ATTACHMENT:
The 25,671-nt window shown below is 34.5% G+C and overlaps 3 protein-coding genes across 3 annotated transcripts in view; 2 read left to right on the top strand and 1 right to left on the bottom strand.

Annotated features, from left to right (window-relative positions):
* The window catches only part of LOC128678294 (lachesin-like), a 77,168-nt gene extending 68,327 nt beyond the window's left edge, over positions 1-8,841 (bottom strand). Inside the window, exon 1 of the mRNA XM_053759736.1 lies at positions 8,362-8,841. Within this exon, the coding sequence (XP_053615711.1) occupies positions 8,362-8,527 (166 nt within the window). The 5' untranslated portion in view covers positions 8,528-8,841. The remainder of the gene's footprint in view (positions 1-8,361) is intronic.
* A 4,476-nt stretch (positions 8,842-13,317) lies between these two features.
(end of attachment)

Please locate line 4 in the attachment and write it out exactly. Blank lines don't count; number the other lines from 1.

* A 4,476-nt stretch (positions 8,842-13,317) lies between these two features.